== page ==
Steve Schwartzman

      May 11, 2022 at 8:28 AM

  2. They look so unreal and yet they are 🙂

    picpholio

    May 11, 2022 at 8:34 AM

  3. Those are astonishingly beautiful – not seen anything quite like them. My brain is hurting a bit from the neuroscience! Must be my little homunculus protesting 😉.

    • Yes, pearl milkweed flowers are unique. I suspect that even most people who live here, as opposed to Scotland or other faraway places, don’t know about them. That’s because only a small part of the population knows about more than a tiny portion of our native flora. In the woods in my hilly northwest section of Austin, pearl milkweed is common. I pointed it out to people who participated in a trail walk in our neighborhood nature park this past Saturday.

      The comment about your little homunculus protesting a hurting brain is funny.

      Steve Schwartzman

      May 11, 2022 at 12:37 PM

  4. A very attractive flower!

    Eliza Waters

    May 11, 2022 at 5:14 PM

  5. They look like jewels!

    circadianreflections

    May 11, 2022 at 6:59 PM

  6. Never having seen this flowers anywhere but on your blog, they have always struck me as very unusual. I’m sure that Matelea reticulata would take issue with being told that there is no “pearl of self.” They might contend that the pearl is the essence of their being. 😊

    tanjabrittonwriter

    May 11, 2022 at 7:28 PM

    • Perhaps you’re right that the “pearl” at the center of each of these flowers is its long-conceived homunculus, inside of which perhaps resides another, and then another—even as “essence of their being” begins a chain, given that “essence” means literally “being-ness.”

      Steve Schwartzman

      May 11, 2022 at 8:49 PM

  7. Matelea reticulata is very reticulated, and pretty. As for the musings about consciousness, I guess the approaching bed time has made it difficult for me to follow. Or maybe the fact that I have just finished Watching Russian Doll on Netflix ? Too confusing. I’m at a point in my life that I tend to agree with the Portuguese poet Fernando Pessoa “nāo procures nem creias/tudo é oculto”.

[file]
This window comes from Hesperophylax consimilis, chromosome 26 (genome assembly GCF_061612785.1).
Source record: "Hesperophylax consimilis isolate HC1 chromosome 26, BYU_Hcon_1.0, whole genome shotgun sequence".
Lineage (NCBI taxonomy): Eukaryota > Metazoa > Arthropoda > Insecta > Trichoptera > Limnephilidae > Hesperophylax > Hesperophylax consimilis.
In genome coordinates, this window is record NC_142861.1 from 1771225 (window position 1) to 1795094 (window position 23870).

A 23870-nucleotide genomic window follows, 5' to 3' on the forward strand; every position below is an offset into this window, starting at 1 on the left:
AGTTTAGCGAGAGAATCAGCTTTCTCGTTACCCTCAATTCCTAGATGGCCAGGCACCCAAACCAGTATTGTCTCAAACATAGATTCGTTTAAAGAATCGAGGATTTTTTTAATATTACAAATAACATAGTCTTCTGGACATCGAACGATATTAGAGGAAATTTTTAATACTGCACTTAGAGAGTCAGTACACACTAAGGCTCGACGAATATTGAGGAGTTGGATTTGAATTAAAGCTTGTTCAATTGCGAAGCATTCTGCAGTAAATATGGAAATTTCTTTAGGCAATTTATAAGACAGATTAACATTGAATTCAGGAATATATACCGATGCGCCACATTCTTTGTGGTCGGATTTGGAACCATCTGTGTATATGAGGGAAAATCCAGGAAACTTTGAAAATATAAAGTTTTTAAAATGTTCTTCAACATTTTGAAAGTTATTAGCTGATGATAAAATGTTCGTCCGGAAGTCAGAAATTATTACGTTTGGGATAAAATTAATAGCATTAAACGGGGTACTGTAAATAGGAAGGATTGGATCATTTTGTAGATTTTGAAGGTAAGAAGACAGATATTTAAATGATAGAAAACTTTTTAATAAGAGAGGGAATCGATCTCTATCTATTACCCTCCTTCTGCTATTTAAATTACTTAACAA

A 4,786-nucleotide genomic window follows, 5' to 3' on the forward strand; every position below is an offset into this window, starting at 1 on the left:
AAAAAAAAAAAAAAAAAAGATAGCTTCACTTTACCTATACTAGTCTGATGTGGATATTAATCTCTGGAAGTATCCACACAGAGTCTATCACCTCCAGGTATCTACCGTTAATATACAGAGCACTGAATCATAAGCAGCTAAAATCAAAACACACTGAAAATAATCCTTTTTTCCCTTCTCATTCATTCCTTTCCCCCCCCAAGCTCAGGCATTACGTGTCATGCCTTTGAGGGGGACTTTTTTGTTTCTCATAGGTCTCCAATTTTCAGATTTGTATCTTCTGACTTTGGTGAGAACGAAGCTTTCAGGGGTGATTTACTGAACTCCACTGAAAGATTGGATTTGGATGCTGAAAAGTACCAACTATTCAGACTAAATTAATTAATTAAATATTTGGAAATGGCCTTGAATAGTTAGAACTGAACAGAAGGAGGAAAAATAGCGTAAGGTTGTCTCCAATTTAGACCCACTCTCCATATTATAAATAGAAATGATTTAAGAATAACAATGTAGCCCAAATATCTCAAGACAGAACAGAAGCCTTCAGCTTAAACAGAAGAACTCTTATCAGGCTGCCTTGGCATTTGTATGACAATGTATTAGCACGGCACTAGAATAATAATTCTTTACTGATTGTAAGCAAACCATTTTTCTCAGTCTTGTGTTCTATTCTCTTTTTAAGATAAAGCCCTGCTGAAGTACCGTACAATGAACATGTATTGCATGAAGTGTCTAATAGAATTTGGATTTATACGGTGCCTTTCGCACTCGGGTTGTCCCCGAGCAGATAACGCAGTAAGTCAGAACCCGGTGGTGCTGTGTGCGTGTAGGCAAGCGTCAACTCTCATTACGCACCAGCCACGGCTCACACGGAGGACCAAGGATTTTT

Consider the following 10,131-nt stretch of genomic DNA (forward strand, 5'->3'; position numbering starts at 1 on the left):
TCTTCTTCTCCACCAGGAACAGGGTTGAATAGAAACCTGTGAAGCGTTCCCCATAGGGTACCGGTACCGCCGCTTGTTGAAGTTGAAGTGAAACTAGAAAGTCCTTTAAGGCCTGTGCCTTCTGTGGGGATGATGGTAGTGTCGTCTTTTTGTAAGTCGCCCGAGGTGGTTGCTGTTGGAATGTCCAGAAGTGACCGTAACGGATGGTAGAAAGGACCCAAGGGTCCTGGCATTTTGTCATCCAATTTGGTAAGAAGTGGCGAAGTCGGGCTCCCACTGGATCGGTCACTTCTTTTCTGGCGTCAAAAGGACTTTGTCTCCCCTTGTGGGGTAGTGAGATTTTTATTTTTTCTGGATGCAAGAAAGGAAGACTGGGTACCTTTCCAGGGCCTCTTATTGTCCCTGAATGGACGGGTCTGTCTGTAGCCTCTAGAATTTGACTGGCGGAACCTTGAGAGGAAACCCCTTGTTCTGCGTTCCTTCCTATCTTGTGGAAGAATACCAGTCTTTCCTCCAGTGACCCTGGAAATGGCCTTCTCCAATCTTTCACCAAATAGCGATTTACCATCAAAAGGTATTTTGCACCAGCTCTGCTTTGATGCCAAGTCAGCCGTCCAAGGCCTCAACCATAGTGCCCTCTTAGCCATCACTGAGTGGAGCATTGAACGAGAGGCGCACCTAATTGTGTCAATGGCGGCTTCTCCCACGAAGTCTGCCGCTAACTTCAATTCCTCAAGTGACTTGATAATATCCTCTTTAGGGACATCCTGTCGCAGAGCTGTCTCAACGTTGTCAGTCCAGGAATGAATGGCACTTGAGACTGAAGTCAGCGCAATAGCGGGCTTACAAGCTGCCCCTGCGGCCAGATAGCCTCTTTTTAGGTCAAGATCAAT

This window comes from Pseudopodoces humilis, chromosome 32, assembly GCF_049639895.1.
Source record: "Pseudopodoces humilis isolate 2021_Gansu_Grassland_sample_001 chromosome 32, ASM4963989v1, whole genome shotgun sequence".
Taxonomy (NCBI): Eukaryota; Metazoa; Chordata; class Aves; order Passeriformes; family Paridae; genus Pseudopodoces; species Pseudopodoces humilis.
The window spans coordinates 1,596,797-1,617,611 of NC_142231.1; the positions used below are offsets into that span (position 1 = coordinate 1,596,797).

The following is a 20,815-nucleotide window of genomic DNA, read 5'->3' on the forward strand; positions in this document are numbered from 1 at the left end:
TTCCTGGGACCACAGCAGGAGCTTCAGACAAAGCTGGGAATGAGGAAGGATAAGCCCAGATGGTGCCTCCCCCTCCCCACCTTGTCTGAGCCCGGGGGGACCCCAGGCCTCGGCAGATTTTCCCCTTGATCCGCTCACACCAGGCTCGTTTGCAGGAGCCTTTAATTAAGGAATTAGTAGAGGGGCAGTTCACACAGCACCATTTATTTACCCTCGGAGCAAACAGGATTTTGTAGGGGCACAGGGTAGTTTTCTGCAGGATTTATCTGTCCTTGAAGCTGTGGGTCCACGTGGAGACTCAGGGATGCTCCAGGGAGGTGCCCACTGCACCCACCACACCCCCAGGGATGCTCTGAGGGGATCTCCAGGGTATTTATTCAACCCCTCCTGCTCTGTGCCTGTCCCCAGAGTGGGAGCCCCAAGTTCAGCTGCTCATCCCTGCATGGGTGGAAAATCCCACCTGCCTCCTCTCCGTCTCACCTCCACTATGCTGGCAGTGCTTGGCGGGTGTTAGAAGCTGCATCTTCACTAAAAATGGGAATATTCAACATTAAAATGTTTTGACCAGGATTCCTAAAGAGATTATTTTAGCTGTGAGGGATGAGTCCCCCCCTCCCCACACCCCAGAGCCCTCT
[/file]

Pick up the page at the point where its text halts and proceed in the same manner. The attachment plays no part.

Alessandra Chaves

    May 11, 2022 at 10:47 PM

    • Approaching bed time isn’t the only culprit; the passage about consciousness would probably be easier to understand as a summary of the parts of the book preceding it.

      From what I’ve heard, Pessoa was quite a person—or rather persons, given his many literary aliases. Though much in the physical and psychological world remains hidden, scientists have made great progress. How much is ultimately unknowable may itself be unknowable.

      Steve Schwartzman

      May 12, 2022 at 6:52 AM

  8. Excellent photo! Love the triangle.

    harrienijland

    May 12, 2022 at 1:36 AM

    • Thanks. A triangle of five-pointed stars, and the first two odd prime numbers. It’s all quite arithmetical and geometrical.

      Steve Schwartzman

      May 12, 2022 at 6:55 AM

  9. Lovely to see these beautiful flowers again.

    Gallivanta

    May 12, 2022 at 5:28 AM

    • This is their season, and so it became mine to show them again. I was glad to be able to point several out to people who participated in a trail walk in our neighborhood nature park this past Saturday.

      Steve Schwartzman

      May 12, 2022 at 6:58 AM

  10. These lovely flowers look almost as if they’ve been embroidered, with a pearl in each centre. (I should think they’d make an excellent subject for embroidery.)

    Ann Mackay

    May 12, 2022 at 7:16 AM

    • Now that’s a change from the previous suggestions of jewelry. If you have the embroidery know-how, you’re welcome to go for it.

      Steve Schwartzman

      May 12, 2022 at 7:50 AM

  11. Wow, those are beauts!

    Steve Gingold

    May 13, 2022 at 3:36 AM

    • I’ve been telling other commenters that last Saturday three of us in the neighborhood hosted the first trail walk in Great Hills Park since the pandemic. When we’d set the date a month earlier, not a lot was happening florally in the park. By the time last weekend came, things had fortunately improved, and in particular I could point out several of these strange little pearl milkweed vines to people who came along on the walk.

      Steve Schwartzman

      May 13, 2022 at 5:22 AM

  12. These vine flowers are lovely ..

    Julie@frogpondfarm

    May 17, 2022 at 6:14 PM

  13. […] (Another passage appeared in a post two weeks ago.) […]